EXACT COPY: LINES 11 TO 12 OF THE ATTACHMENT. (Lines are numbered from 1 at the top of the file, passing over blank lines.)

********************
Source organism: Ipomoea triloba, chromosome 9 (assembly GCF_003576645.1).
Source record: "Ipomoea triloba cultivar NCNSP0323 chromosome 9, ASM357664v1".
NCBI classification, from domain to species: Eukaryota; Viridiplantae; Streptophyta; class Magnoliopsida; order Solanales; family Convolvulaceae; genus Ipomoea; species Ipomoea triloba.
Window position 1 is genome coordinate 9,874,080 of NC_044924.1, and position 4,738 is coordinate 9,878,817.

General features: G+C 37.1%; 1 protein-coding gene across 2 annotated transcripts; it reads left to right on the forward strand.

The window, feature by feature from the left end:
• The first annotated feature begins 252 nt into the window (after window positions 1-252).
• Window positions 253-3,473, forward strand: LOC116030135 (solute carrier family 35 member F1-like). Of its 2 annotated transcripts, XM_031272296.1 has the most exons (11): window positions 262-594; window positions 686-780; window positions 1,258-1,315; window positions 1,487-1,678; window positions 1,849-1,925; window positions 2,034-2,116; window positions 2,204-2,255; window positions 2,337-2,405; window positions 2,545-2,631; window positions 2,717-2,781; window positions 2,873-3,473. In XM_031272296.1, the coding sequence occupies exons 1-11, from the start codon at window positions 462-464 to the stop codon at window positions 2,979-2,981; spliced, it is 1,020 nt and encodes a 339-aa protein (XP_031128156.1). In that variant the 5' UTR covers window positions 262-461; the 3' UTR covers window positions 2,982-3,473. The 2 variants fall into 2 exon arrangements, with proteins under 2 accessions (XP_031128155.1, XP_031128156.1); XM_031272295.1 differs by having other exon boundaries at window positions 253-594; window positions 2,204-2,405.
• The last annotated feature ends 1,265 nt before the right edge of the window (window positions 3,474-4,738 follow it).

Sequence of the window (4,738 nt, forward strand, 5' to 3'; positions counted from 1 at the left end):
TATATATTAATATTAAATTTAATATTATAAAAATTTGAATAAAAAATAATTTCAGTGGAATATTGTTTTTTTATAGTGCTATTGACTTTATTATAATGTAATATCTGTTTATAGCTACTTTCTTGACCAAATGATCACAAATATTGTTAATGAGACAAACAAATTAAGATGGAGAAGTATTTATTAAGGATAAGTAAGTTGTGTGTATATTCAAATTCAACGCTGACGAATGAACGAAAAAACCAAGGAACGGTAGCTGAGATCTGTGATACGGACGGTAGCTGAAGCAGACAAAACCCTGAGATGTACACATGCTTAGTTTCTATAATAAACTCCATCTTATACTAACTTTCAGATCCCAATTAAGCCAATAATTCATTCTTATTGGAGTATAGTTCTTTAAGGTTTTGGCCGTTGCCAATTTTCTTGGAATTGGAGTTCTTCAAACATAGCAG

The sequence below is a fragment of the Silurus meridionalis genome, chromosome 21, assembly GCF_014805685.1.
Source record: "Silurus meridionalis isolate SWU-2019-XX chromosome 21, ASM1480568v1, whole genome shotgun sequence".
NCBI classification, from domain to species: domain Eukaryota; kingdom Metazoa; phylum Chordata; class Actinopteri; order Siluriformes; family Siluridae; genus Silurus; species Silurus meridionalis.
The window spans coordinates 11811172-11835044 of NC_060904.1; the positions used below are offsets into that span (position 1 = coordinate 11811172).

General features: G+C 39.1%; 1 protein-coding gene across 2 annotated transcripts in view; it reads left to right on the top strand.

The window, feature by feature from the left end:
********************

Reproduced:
TATATATTAATATTAAATTTAATATTATAAAAATTTGAATAAAAAATAATTTCAGTGGAATATTGTTTTTTTATAGTGCTATTGACTTTATTATAATGTAATATCTGTTTATAGCTACTTTCTTGACCAAATGATCACAAATATTGTTAATGAGACAAACAAATTAAGATGGAGAAGTATTTATTAAGGATAAGTAAGTTGTGTGTATATTCAAATTCAACGCTGACGAATGAACGAAAAAACCAAGGAACGGTAGCTGAGATCTGTGATACGGACGGTAGCTGAAGCAGACAAAACCCTGAGATGTACACATGCTTAGTTTCTATAATAAACTCCATCTTATACTAACTTTCAGATCCCAATTAAGCCAATAATTCATTCTTATTGGAGTATAGTTCTTTAAGGTTTTGGCCGTTGCCAATTTTCTTGGAATTGGAGTTCTTCAAACATAGCAG

The sequence below is a fragment of the Silurus meridionalis genome, chromosome 21, assembly GCF_014805685.1.